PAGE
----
• For an app to record audio from another app, the following requirements must be met:
    • The app must bring up the MediaProjectionManager.createScreenCaptureIntent prompt and the user must accept it.

      The confirmation dialog that users see when an app attempts to capture the screen using the MediaProjection API.

    • The app must hold the RECORD_AUDIO permission.
    • The app must be in the same user profile as the app whose audio will be recorded.

I would imagine that most games will allow their audio to be captured by apps using this new API, but it may take some time for games to get updated to support it. On the other hand, don’t expect any music or video streaming apps to support this API for third-parties because of issues with licensing. However, the limitations that Google has imposed if an app sets its audio capture policy to ALLOW_CAPTURE_BY_SYSTEM means that developers of music and video streaming apps should be okay with enabling audio capture by the system to improve accessibility.

To read more about the AudioPlaybackCapture API in Android Q, check out this page.

Monitoring Throttling With Thermal API in Android Q

Thermal throttling is almost entirely managed by the system with no input from, or even notification to, the apps that are most affected by throttling. If the device’s resources are too strained, most devices will throttle the CPU and GPU speeds to the detriment of your game’s performance. There’s nothing you, as a game developer, can really do about it except warn the user before they change any settings about the potential impact their changes may have on performance.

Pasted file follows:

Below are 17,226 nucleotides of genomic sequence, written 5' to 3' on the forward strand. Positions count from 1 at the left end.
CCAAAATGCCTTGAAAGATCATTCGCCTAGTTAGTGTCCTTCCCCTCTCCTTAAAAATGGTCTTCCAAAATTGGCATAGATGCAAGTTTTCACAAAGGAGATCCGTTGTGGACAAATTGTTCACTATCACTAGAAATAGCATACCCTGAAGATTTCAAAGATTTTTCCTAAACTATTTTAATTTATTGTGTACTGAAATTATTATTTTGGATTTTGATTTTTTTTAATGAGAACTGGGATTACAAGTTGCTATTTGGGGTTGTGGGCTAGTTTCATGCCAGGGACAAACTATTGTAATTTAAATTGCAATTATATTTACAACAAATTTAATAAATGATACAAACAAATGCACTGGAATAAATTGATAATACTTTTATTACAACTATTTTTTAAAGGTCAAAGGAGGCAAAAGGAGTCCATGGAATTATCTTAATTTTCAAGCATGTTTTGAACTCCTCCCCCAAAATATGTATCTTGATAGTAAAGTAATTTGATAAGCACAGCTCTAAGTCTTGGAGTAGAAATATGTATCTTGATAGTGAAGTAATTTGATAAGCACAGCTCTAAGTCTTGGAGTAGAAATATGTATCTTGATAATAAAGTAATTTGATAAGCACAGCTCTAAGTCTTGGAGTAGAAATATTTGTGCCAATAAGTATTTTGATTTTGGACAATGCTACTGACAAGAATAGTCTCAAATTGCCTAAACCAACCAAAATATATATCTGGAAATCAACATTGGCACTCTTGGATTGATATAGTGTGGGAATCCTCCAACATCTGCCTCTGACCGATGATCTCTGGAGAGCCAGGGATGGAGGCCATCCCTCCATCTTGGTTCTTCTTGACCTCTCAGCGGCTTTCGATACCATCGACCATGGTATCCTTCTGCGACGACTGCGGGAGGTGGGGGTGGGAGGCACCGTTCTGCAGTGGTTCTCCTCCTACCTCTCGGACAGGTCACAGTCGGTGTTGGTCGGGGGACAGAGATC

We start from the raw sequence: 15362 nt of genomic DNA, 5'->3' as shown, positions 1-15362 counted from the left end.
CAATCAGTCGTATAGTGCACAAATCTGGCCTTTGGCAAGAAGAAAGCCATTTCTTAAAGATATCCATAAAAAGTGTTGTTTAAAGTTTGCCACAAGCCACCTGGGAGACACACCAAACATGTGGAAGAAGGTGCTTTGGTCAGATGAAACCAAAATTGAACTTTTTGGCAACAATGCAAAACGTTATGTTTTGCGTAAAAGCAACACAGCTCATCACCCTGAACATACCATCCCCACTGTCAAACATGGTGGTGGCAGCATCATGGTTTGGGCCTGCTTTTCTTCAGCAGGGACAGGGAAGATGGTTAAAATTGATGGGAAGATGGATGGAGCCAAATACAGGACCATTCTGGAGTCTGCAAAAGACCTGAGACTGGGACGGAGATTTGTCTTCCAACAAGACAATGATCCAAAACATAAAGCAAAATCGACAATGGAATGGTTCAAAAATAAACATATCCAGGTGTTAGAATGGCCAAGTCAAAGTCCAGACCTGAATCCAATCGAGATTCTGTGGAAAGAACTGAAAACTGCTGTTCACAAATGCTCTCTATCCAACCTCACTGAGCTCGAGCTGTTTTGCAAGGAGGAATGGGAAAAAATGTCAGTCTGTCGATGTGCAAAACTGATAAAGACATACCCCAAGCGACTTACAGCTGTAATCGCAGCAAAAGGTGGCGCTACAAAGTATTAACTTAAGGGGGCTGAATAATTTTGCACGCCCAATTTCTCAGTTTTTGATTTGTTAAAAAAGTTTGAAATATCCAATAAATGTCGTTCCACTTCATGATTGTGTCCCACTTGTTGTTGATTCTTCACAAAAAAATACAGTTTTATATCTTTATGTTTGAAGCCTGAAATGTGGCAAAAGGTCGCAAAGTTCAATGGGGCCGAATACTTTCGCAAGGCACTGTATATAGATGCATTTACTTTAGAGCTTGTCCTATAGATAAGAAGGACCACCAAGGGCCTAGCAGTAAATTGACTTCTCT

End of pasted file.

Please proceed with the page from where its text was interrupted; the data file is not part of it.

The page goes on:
With the new Thermal API in Android Q, however, apps can receive callbacks for different stages of performance throttling – giving developers the chance to help reduce the strain on the device by ramping down on activities that require significant CPU, GPU, or modem usage. For example, a game could dynamically reduce the resolution until the device is no longer GPU throttling, or a Maps app could disable enhanced features like augmented reality navigation to reduce the load on the CPU.

To use this new API, apps register a listener in PowerManager (addThermalStatusListener) and the system sends the app one of the following thermal status codes:

  • THERMAL_STATUS_NONE: “Not under throttling.”
  • THERMAL_STATUS_LIGHT: “Light throttling where UX is not impacted.”
  • THERMAL_STATUS_MODERATE: “Moderate throttling where UX is not largely impacted.”
  • THERMAL_STATUS_SEVERE: “Severe throttling where UX is largely impacted.”
  • THERMAL_STATUS_CRITICAL: “Platform has done everything to reduce power.”
  • THERMAL_STATUS_EMERGENCY: “Key components in platform are shutting down due to thermal condition. Device functionalities will be limited.”
  • THERMAL_STATUS_SHUTDOWN: “Need shutdown immediately.

Support for the Thermal API obviously requires Android Q, but another requirement is the addition of a new HAL. Google says the Pixel devices on Android Q (meaning the Pixel, Pixel XL, Pixel 2, Pixel 2 XL, Pixel 3, Pixel 3 XL, Pixel 3a, and Pixel 3a XL) support the Thermal API, but Google is working on adding support for other devices.

Read more about the Thermal API here.

About author

Mishaal Rahman
Mishaal Rahman

I am the former Editor-in-chief of XDA. In addition to breaking news on the Android OS and mobile devices, I used to manage all editorial and reviews content on the Portal.